Skip Navigation


Telemedicine Increases Access, Adds Value

Telemedicine Increases Access, Adds Value

The Department of Emergency Medicine at The Johns Hopkins Hospital had a problem: In the early hours of the morning, between midnight and 3 a.m., when fewer triage personnel were available, as many as 25 percent of patients got tired of waiting and left before being seen.

But telemedicine helped provide a solution, says assistant administrator Gai Cole.

To save the expense of hiring additional staff, the department invested in telemedicine equipment. Since April, patients with less urgent needs have been taken by a certified nursing assistant to an exam room that has a telemedicine cart. Using a handheld camera, the certified nursing assistant zooms in on wounds and peers into eyes, ears and throats, while a physician, via video conference, interacts with the patient and forms a treatment plan. More than 6,400 patients have been evaluated this way since the program started, says Cole — it’s been so successful that within four months of its use, the walk-out rate plummeted to 4.5 percent.

Expansion to Johns Hopkins Bayview Medical Center and Howard County General Hospital is an option.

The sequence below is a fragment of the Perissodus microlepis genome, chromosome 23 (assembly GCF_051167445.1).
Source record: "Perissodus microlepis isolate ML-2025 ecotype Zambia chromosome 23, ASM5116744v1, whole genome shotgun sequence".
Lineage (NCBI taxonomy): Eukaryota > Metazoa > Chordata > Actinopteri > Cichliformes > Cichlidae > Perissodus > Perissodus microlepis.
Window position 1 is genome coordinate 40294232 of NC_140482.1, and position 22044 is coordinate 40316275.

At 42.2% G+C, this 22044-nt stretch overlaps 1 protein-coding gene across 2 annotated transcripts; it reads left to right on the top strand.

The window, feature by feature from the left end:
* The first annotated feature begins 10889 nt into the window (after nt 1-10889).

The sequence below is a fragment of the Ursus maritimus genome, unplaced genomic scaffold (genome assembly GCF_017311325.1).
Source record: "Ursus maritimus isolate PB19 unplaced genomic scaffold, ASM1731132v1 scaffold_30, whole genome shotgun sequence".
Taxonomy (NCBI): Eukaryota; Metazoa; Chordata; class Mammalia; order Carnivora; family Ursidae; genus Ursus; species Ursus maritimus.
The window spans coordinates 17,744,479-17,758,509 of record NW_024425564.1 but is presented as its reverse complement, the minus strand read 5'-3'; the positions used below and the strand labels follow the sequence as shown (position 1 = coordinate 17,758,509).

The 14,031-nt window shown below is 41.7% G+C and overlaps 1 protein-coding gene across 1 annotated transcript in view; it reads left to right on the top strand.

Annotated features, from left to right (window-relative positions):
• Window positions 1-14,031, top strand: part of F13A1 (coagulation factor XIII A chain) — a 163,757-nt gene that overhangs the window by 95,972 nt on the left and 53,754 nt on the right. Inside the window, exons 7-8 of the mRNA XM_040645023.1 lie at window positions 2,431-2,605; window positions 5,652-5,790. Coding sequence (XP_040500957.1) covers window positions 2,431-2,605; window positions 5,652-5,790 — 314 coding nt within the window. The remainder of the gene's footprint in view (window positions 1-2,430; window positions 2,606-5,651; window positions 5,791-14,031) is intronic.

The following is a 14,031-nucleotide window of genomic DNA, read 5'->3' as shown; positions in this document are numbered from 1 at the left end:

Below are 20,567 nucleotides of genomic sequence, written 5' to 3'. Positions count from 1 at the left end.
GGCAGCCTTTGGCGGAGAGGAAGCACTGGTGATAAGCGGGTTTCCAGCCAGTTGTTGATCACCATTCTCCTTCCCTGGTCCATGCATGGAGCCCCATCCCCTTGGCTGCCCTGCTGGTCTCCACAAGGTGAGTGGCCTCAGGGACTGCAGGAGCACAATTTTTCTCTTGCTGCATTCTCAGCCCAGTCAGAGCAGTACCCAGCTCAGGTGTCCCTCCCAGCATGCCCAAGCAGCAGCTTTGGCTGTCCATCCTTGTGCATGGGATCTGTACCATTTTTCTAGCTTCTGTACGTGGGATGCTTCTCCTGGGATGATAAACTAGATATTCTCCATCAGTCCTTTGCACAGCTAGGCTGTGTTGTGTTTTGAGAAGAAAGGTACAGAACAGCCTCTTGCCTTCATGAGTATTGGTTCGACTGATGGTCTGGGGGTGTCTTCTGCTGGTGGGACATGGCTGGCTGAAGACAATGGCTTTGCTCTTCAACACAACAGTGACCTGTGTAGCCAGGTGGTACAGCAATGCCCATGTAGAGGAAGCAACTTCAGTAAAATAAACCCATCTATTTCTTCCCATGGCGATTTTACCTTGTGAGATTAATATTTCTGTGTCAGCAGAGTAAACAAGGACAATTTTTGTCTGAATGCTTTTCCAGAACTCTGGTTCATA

It’s just one example of active telemedicine projects occurring across Johns Hopkins Medicine, says Rebecca Canino, administrative director for the recently created Office of Telemedicine. In other areas, neurologist Nicholas Maragakis uses telemedicine to conduct follow-up appointments with his patients who have amyotrophic lateral sclerosis (ALS); Johns Hopkins pediatric cardiologists provide echocardiography consults to patients at Sibley Memorial Hospital in Washington, D.C.; and patients presenting to Howard County General Hospital’s emergency department with eye problems are sometimes screened  by ophthalmologists at the Wilmer Eye Institute rather than be automatically transferred to The Johns Hopkins Hospital’s emergency department.

More than 20 additional telemedicine projects are planned for the next year, Canino says, including a video visit offering that will allow patients to meet with several specialty physicians at the same time, making coordination of treatment possible.

The telemedicine office is also looking to incorporate the registration and copayment process within MyChart so patients can check in from home. Documentation for telemedicine visits, like that for in-person visits, is done through Epic, the electronic medical record.

Telemedicine appointments not only save patients the time and travel costs associated with in-person visits, Canino says, but are also more likely to start and end on time. Overall, patients and physicians like them, adds ophthalmologist Ingrid Zimmer-Galler, executive clinical director of the Office of Telemedicine. She says, “We use the internet to order our coffee, say hello to our friends and hold meetings, so why not see your physician online?”  

back to top button